Global Management Accounting Principles

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Unlike many recent blog posts, which we hope have been of interest to both learning professionals and those who work in other business roles, this is likely to be of most interest to those working within the Finance function, a group for whom many of MTP’s courses are designed.

We read with interest the first set of Global Management Accounting Principles released by the UK Chartered Institute of Management Accountants (CIMA) and the American Institute of CPAs (AICPA) on 22 October 2014. The four principles can be summarised under the headings: Influence, Relevance, Value and Trust.
The Principles have been developed in the environment of an ever increasingly complex world of big data and they address the issue of how management accounting needs to move forward with the times to bring real value to quality decision making.
We like this approach as it is at the heart of what many of our clients are grappling with. We also like how the principles support the role of the Management Accountant as a Business Partner where we see the importance of bringing great behavioural skills, business acumen and financial skills together.
More information on each of the four principles is set out below:
– Communication provides insight that is influential. Good management accounting begins and ends with conversations, allowing management to cut across silos and create a path to integrated thinking.
– Information is relevant. One of management accounting’s central roles is providing decision-makers the right information on a timely basis. If the needs of the decision-maker are understood, then identification, collection, validation, preparation, and storage of timely information can be carried out.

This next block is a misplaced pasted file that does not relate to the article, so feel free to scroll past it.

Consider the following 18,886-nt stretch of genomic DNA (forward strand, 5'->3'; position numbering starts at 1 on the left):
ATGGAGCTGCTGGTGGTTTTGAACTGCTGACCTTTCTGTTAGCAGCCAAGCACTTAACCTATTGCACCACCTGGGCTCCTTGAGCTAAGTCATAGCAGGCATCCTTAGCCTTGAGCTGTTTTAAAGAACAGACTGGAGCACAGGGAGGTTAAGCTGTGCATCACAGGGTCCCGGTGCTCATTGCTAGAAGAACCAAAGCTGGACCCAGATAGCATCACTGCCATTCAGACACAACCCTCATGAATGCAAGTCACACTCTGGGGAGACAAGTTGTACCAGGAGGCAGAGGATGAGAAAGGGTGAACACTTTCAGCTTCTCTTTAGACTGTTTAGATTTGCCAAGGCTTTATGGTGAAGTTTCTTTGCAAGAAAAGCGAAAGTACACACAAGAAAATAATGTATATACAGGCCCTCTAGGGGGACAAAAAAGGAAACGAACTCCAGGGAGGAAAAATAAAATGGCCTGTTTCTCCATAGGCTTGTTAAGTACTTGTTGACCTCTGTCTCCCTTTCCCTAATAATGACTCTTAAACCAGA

– Impact on value is analysed. This principle requires a thorough understanding of the business model and the macroeconomic environment. Strong management accounting functions are able to turn information into insight by assessing the impact of scenarios being considered.
– Stewardship builds trust. The principles require active management of relationships and resources “so that the financial and non-financial assets, reputation, and value of the organisation are protected.”
The work we have been carrying out over recent years with a number of our clients in the area of Finance Business Partnering clearly has a strong link to the work of the accounting bodies in creating the Global Management Accounting principles.
The Principles come with a diagnostic checklist to enable organisations to assess the effectiveness of their management accounting functions. We would be extremely interested to hear your feedback on the Principles and whether or not they have been adopted in your organisation.
Client Director

Links: Introducing the Principles and the checklist for Adopting the Principles

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